Columns > Published on September 11th, 2023

Why Progressive Kid's Books Suck

Header via Pixabay

While I was browsing the library a bit back, I came across a little book: Feminist Baby.

I hated it.

Not because I hate the politics of the book or feminism or hate women or have strong opinions on trans athletes in women’s sports or hate babies.

Not because I hate the politics of the book or feminism or hate women or have strong opinions on trans athletes in women’s sports or hate babies.

I’ll spare you a third, bolded AND underlined, repeat of that sentence if you promise to read at least one of the previous copies and really remember it for the next 10 minutes.

I hated Feminist Baby not for what it represents, but for what it is: a book for kids that would bore the crap out of kids.

I read other progressive picture books like Feminist Baby, and they were all kind of terrible.

Not because they have bad politics or bad messages.

Because they're bad as books.

What I'm Talking About

I'm not talking about any book that has a character of color or that presents a character with two mommies. A book having modern sensibilities does not damn a book to the hell of bad progressive picture books.

I'm talking specifically about books that address politics and have titles like Anti-Capitalist Toddler, Armando is an Activist, Mariam Tries To Walk The Line Between Cultural Appreciation and Cultural Appropriation When Shopping on Etsy.

These, my friends, are the problem.

The Message Is The Whole

What I found in books about feminist babies, books about anti-racist babies, books about who should touch someone else’s hair (spoiler: nobody), books about people with disabilities, books about gender for little kids—what I found in all of these was a series of wholesome messages.

And that’s it.

They were well-illustrated pamphlets that outline, in too many, too-complex words, stances or philosophies.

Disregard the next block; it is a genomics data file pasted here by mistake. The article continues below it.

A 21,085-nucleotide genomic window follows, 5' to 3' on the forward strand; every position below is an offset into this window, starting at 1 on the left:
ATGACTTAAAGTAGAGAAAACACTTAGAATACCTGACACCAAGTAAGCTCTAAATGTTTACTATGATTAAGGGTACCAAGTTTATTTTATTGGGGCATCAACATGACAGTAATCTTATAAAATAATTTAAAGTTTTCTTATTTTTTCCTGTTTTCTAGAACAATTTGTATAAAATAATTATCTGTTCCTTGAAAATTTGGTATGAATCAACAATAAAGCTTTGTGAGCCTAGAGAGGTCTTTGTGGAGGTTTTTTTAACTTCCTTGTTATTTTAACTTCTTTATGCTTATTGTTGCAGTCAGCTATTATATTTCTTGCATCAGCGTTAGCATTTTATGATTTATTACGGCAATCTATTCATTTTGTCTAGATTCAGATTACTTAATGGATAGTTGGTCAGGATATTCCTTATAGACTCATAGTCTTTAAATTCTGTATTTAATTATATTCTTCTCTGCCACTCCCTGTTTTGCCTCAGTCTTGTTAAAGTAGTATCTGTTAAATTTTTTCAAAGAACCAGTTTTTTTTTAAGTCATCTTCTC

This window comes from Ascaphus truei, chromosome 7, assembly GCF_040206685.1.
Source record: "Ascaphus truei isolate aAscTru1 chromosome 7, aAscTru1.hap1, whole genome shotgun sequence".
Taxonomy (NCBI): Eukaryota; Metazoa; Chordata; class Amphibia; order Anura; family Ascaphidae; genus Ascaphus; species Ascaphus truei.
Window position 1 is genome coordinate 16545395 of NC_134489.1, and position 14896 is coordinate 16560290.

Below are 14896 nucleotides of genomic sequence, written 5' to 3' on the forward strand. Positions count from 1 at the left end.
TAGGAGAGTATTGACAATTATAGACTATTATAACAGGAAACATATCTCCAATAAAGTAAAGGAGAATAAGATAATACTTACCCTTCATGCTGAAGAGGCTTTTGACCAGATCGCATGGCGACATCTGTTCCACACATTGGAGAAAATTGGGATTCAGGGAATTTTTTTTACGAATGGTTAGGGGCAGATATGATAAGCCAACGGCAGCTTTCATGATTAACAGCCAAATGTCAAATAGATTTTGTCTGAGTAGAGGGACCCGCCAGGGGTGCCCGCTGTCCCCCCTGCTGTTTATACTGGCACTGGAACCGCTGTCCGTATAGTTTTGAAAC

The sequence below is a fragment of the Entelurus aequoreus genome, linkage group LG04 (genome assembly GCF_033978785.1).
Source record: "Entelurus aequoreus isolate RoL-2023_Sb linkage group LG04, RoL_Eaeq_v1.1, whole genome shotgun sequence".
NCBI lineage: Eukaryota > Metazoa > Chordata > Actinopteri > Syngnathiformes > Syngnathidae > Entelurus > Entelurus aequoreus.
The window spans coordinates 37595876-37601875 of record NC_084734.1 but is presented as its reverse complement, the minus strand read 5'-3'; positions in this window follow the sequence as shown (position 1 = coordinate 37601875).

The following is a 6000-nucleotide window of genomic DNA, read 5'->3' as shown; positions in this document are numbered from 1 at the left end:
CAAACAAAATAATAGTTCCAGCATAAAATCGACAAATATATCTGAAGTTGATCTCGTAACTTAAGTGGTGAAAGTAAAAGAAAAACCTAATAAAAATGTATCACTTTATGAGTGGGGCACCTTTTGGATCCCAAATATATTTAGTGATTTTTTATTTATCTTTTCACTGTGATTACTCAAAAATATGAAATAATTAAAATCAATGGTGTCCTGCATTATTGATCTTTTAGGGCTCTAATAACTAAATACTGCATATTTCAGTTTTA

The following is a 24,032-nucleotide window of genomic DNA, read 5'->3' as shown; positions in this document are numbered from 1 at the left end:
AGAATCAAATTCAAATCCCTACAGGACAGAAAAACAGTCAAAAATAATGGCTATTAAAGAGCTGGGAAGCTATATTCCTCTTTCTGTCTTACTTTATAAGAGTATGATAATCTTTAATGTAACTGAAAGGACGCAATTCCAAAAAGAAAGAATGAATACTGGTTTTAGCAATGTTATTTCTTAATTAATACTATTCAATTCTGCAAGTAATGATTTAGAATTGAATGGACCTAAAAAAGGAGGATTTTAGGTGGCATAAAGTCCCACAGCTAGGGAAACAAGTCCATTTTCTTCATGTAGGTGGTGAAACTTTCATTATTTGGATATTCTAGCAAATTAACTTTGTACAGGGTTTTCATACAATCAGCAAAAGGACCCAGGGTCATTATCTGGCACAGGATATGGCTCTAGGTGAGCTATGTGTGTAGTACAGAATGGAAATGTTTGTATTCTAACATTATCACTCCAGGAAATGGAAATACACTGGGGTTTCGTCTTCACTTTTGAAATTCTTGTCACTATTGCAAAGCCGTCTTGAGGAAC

Why does that suck?

Because Where’s The Story?

These books read as a series of disconnected statements, things like, “I am just a baby, and I haven’t got gender figured out yet, so leave me alone about it.”

Where’s the narrative? Where’s the action? Where is the memorable A to B to C?

Even a book as simple as The Very Hungry Caterpillar has SOME narrative. Things that happen before other things. There's some cause and effect. There's STUFF.

Information without story is boring. And worse, it's forgettable.

Because Where Are The Characters?

I’m pretty sure Feminist Baby’s main character's name is…Feminist Baby.

And by the end of the book, Feminist Baby has two traits, both of which are contained in the title/baby’s name.

These books don't have characters, they’re just ideas with human outlines drawn around them.

They're B-O-R-I-N-G. They're forgettable.

Why These Books Are A Problem For Adults

If the books are boring and forgettable, their messages will be forgotten as well.

If the message is all there is, and if that's forgotten, what's left?

Why It's A Problem For Kids

Kids in picture books can be princesses, they can be knights, they can drive race cars, they can have wacky adventures. The can fuck up and learn something from it.

But in these progressive picture books, kids are relegated to spending the few pages they get expressing their identity, and that’s it. Nobody in these books is getting in a time machine or going to the Moon with their cat. Nobody is making friends with a ghost. Nobody is unraveling a mystery.